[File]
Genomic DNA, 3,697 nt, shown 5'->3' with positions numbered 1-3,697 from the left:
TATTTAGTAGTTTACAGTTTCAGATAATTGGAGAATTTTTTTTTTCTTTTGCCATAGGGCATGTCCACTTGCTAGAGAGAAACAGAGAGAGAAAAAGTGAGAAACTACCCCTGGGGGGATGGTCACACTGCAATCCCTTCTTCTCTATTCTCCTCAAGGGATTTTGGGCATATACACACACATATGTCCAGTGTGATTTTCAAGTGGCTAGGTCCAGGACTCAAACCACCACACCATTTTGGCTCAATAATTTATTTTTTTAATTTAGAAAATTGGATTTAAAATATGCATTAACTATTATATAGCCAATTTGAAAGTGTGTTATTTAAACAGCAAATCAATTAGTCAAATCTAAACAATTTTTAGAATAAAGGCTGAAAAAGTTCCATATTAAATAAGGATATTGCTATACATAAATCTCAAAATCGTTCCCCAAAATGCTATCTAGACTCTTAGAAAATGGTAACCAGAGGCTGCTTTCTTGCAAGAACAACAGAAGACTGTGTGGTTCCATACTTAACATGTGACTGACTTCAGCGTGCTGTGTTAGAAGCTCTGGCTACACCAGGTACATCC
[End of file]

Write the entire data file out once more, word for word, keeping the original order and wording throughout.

Genomic DNA, 3,697 nt, shown 5'->3' with positions numbered 1-3,697 from the left:
TATTTAGTAGTTTACAGTTTCAGATAATTGGAGAATTTTTTTTTTCTTTTGCCATAGGGCATGTCCACTTGCTAGAGAGAAACAGAGAGAGAAAAAGTGAGAAACTACCCCTGGGGGGATGGTCACACTGCAATCCCTTCTTCTCTATTCTCCTCAAGGGATTTTGGGCATATACACACACATATGTCCAGTGTGATTTTCAAGTGGCTAGGTCCAGGACTCAAACCACCACACCATTTTGGCTCAATAATTTATTTTTTTAATTTAGAAAATTGGATTTAAAATATGCATTAACTATTATATAGCCAATTTGAAAGTGTGTTATTTAAACAGCAAATCAATTAGTCAAATCTAAACAATTTTTAGAATAAAGGCTGAAAAAGTTCCATATTAAATAAGGATATTGCTATACATAAATCTCAAAATCGTTCCCCAAAATGCTATCTAGACTCTTAGAAAATGGTAACCAGAGGCTGCTTTCTTGCAAGAACAACAGAAGACTGTGTGGTTCCATACTTAACATGTGACTGACTTCAGCGTGCTGTGTTAGAAGCTCTGGCTACACCAGGTACATCC